After only a few months there, at the behest of a boyfriend, Michelle traveled to East Germany, joined by her mother shortly afterwards. She continued in that “gopher” role during the four years she spent in East Germany, the nerve center of rebellion for Chile’s far-left parties. There, she was again deeply involved in the party’s conspiratorial, underground activities. Indeed, in 1977, she traveled—obviously on party business— to Vietnam, a fact she let drop during her official visit to Hanoi for the Asian-Pacific Cooperation conference in November 2006.

She continued as an underground operative when she returned to Chile in 1979, moving in for a time with a high official of the Communist-sponsored, Manuel Rodriguez Patriotic Front (FPMR) terrorist organization. She herself was heavily involved with the radical wing of her party—a wing so radical, to quote two puff piece biographers, “it had no real problem with the policies of the armed wing of the Communist Party.” Until 1995, when she was elected a member of the party’s Central Committee, at no time was she ever given an executive post of any kind (in other words, taken seriously). While in the outskirts of Berlin, she likes to say that she resumed the medical studies interrupted by the 1973 revolution in Chile, but in point of fact, what she did was start (but not finish) a German language course that was a prerequisite to medical school. (She frequently fudges in the stories she tells.) She also married a would-be revolutionary like herself, and gave birth to the first of her three children. (The other two would be born out of wedlock in Chile, one of them fathered by a right-wing doctor.)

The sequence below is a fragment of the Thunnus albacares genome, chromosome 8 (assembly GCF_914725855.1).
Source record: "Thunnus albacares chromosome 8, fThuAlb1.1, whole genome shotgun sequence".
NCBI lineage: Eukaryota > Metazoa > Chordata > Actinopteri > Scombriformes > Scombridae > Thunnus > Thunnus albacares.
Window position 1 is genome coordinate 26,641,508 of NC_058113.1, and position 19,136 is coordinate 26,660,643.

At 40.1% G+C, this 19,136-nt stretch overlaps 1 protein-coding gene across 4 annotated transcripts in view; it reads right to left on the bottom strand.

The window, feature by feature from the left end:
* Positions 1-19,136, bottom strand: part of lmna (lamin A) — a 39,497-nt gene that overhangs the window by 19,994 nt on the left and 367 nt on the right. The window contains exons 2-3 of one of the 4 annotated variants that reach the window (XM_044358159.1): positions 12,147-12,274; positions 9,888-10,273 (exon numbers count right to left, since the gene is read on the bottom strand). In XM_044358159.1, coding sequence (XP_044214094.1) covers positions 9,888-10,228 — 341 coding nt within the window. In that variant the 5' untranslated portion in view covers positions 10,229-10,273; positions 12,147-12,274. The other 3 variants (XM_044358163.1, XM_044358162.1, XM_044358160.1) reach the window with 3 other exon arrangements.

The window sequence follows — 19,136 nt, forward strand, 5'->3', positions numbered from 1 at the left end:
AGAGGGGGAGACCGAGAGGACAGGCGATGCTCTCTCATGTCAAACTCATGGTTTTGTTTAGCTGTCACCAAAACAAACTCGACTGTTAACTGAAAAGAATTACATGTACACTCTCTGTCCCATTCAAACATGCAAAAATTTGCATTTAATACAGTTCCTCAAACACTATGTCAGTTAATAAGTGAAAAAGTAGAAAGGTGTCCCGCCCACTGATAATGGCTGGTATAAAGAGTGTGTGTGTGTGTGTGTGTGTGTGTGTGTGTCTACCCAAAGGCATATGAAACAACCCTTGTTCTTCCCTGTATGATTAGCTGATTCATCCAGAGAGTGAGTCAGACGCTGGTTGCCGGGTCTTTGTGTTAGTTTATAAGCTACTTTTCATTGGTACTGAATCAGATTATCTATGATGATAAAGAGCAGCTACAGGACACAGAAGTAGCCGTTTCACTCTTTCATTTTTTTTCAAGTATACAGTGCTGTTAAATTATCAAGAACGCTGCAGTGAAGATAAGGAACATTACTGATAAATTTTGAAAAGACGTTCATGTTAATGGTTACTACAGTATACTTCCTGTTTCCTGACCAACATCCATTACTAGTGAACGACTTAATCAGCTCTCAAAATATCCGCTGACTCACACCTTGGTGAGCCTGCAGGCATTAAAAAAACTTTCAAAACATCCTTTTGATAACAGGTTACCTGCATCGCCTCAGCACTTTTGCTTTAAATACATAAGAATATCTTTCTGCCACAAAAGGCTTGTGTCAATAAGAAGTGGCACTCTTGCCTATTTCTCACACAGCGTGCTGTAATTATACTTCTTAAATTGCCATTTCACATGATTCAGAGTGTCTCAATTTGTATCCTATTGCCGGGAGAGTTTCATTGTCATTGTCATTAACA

• She undoubtedly is smart—she graduated (in 1983) from Chile’s leading medical school, later specializing in pediatrics and public health medicine. But she is neither brilliant nor a strong leader. Nor a commanding presence: How could she be when she measures a mere 5 feet 2 inches—and is decidedly pudgy (indeed, a former finance minister raised her dander when he referred to her as “my fatso”). There is some real question as to how much of a leader, period, she is. As indicated, the party waited 25 years before naming her to a leadership role. In her only other try for public office before winning election as president last year, she ran for the city council of a suburban community in 1995 and won all of 2.35 percent of the vote.